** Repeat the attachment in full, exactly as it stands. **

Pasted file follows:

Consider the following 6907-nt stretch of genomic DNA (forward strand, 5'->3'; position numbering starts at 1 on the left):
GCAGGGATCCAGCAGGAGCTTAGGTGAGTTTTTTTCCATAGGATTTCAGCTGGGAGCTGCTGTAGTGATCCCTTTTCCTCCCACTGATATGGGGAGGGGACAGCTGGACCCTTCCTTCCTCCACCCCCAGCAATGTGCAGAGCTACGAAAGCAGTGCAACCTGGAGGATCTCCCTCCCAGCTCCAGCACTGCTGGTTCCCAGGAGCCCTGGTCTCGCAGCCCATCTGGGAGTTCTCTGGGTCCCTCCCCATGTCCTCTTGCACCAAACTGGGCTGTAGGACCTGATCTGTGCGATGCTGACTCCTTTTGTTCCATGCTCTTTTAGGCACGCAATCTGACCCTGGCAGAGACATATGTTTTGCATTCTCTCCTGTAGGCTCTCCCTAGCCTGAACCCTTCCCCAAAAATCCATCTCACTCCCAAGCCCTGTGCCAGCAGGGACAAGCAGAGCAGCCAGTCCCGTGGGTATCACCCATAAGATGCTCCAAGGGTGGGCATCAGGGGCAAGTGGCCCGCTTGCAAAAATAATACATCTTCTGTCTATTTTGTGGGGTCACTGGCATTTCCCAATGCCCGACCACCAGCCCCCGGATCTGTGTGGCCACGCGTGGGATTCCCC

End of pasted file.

Consider the following 6907-nt stretch of genomic DNA (forward strand, 5'->3'; position numbering starts at 1 on the left):
GCAGGGATCCAGCAGGAGCTTAGGTGAGTTTTTTTCCATAGGATTTCAGCTGGGAGCTGCTGTAGTGATCCCTTTTCCTCCCACTGATATGGGGAGGGGACAGCTGGACCCTTCCTTCCTCCACCCCCAGCAATGTGCAGAGCTACGAAAGCAGTGCAACCTGGAGGATCTCCCTCCCAGCTCCAGCACTGCTGGTTCCCAGGAGCCCTGGTCTCGCAGCCCATCTGGGAGTTCTCTGGGTCCCTCCCCATGTCCTCTTGCACCAAACTGGGCTGTAGGACCTGATCTGTGCGATGCTGACTCCTTTTGTTCCATGCTCTTTTAGGCACGCAATCTGACCCTGGCAGAGACATATGTTTTGCATTCTCTCCTGTAGGCTCTCCCTAGCCTGAACCCTTCCCCAAAAATCCATCTCACTCCCAAGCCCTGTGCCAGCAGGGACAAGCAGAGCAGCCAGTCCCGTGGGTATCACCCATAAGATGCTCCAAGGGTGGGCATCAGGGGCAAGTGGCCCGCTTGCAAAAATAATACATCTTCTGTCTATTTTGTGGGGTCACTGGCATTTCCCAATGCCCGACCACCAGCCCCCGGATCTGTGTGGCCACGCGTGGGATTCCCC